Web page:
Comparison of Costs and Health Resource Utilization in Multiple Sclerosis Patients Treated with Disease-Modifying Therapies
Objectives: To compare the change in costs and health resource utilization of MS patients who initiated delayed-release dimethyl fumarate (DMF; also known as gastro-resistant DMF), glatiramer acetate (GA), interferon (IFN), fingolimod (FTY), or teriflunomide (TER).
Methods: A large administrative US-based claims database (MarketScan) was used. Adult MS patients (18-64 years) who initiated a DMT of interest in 2013 were included. Patients were not treated with DMT in the year prior to the date of DMT initiation (index date). Total healthcare cost and non-prescription medical cost were compared for one year pre- and post-the index date. Difference-in-differences estimate was used to assess the difference in cost between DMF and other DMTs over time while adjusting for demographics and Charlson Comorbidity Index (CCI).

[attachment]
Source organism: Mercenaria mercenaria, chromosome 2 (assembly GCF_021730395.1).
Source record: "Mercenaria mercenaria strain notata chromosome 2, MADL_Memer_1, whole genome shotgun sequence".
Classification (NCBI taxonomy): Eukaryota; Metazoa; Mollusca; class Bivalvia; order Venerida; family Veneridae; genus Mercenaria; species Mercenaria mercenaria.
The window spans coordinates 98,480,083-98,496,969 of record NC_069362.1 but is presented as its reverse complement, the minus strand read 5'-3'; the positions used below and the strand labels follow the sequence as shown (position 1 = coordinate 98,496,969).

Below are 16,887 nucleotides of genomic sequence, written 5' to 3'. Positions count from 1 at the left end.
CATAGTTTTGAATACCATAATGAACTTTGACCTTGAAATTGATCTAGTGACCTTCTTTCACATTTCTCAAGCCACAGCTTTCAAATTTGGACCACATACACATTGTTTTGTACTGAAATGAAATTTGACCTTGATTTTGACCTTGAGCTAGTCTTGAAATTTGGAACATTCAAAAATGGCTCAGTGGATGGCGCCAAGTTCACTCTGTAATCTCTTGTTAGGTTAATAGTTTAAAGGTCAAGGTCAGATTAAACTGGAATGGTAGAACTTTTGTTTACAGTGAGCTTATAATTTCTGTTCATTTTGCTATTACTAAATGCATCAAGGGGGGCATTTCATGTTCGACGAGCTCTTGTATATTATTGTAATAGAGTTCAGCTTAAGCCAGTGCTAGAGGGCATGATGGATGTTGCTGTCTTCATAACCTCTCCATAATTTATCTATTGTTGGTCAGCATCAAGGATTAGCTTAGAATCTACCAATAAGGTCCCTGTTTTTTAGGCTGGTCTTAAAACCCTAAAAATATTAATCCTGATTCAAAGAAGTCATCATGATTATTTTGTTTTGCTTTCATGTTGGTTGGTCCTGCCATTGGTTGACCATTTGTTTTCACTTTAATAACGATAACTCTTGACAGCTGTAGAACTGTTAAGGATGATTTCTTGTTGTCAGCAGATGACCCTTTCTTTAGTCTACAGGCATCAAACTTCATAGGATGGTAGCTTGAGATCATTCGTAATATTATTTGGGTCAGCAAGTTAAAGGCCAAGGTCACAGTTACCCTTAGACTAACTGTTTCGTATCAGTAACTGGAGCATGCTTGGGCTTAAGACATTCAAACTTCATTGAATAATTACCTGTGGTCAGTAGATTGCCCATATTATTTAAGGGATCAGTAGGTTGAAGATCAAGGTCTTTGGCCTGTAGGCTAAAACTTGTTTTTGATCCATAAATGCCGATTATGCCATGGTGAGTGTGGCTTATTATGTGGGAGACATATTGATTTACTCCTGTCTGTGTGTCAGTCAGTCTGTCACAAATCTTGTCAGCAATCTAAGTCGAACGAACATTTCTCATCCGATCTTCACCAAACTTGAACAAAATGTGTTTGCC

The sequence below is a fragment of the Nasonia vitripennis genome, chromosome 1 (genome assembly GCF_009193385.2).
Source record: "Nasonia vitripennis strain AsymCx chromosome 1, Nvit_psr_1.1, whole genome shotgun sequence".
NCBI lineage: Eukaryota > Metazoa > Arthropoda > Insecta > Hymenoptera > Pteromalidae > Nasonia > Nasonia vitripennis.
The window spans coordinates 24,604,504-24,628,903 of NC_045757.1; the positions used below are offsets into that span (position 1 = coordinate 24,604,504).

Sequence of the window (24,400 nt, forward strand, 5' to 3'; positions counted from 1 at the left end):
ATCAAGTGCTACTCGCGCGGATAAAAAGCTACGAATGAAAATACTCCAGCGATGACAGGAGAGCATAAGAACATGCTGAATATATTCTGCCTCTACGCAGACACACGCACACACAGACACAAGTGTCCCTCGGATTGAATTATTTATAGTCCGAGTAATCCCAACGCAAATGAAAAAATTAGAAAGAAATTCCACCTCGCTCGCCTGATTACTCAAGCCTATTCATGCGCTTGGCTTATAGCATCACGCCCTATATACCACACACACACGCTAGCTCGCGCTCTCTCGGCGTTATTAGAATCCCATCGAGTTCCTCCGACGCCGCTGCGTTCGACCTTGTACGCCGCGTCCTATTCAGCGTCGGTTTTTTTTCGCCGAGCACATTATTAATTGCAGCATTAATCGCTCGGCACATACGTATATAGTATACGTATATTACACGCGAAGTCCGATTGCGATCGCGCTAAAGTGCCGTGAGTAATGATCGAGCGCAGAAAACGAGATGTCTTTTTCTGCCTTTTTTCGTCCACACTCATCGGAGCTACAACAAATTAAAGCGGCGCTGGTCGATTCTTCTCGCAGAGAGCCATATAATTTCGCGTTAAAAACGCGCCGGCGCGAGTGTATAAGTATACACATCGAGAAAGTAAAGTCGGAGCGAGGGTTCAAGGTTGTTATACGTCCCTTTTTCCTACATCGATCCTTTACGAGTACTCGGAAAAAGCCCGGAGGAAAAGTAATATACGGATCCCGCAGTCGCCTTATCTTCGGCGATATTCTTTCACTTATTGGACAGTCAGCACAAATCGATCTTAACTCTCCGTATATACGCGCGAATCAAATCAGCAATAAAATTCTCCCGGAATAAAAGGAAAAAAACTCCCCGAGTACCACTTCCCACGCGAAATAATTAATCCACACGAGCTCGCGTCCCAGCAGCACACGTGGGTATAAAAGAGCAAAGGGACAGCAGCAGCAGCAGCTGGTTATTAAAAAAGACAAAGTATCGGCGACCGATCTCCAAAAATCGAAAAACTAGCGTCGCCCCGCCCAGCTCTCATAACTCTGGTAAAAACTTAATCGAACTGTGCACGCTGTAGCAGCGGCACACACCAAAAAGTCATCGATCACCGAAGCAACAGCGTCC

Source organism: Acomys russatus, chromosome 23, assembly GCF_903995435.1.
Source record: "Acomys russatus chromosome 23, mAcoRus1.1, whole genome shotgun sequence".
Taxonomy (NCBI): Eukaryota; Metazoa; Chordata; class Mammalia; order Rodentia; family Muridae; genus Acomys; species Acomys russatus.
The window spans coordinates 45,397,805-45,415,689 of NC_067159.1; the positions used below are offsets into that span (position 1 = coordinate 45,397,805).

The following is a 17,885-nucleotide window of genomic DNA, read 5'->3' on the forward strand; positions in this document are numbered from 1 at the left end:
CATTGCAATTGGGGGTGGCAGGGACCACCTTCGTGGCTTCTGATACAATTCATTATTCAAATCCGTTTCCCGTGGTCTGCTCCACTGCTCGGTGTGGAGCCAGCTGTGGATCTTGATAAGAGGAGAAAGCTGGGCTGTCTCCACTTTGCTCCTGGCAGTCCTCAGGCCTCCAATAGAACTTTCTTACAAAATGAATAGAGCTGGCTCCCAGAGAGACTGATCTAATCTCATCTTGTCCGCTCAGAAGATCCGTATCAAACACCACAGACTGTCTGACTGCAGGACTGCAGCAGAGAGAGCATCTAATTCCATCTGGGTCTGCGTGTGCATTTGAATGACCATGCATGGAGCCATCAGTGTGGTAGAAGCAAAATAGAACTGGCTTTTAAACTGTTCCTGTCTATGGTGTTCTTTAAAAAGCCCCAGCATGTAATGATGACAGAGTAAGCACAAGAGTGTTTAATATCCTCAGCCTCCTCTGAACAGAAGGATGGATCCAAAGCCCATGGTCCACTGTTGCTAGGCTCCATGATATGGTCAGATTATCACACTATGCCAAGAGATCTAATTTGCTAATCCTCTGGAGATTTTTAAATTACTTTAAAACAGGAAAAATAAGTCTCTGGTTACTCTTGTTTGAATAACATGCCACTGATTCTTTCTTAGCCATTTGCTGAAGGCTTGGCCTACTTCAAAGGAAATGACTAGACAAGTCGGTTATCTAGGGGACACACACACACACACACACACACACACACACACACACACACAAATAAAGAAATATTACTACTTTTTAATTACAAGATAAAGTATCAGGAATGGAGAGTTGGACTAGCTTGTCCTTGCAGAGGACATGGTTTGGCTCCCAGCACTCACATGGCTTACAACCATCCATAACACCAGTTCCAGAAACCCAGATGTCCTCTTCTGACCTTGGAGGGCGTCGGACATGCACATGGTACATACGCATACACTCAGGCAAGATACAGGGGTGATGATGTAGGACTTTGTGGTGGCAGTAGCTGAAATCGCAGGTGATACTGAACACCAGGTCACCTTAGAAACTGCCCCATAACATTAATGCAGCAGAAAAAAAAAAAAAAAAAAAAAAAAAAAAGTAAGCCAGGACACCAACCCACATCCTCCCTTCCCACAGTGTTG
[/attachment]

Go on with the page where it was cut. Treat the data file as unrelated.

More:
Results: Among the patients previously untreated with a DMT, total of 1,048 initiated DMF, 891 GA, 765 IFN, 207 FTY, and 170 TER. Baseline differences between these groups were seen in age (45.4, 43.2, 43.7, 44.4, and 48.6, respectively; p<0.0001), CCI (0.65, 0.78, 0.73, 0.48, and 0.69, respectively; p=0.02), and annual healthcare cost before the index date ($21,905, $17,646, $16,823, $23,541, and $20,130, respectively; p<0.01). Total annual healthcare cost increased by $38,561, $45,559, $44,942 $53,626, and $43,137 after the initiation of DMF, GA, IFN, FTY, and TER, respectively (p<0.01). Among these groups, the reduction in annual non-prescription medical cost was $6,747 for DMF, $1,453 for GA, $2,746 for IFN, $4,246 for FTY, and $581 for TER (p<0.01). The difference between DMF and other DMTs remains consistent after controlling for confounders.
Conclusions: DMF had the lowest increase in total healthcare cost and the highest reduction in non-prescription medical cost among the DMTs compared.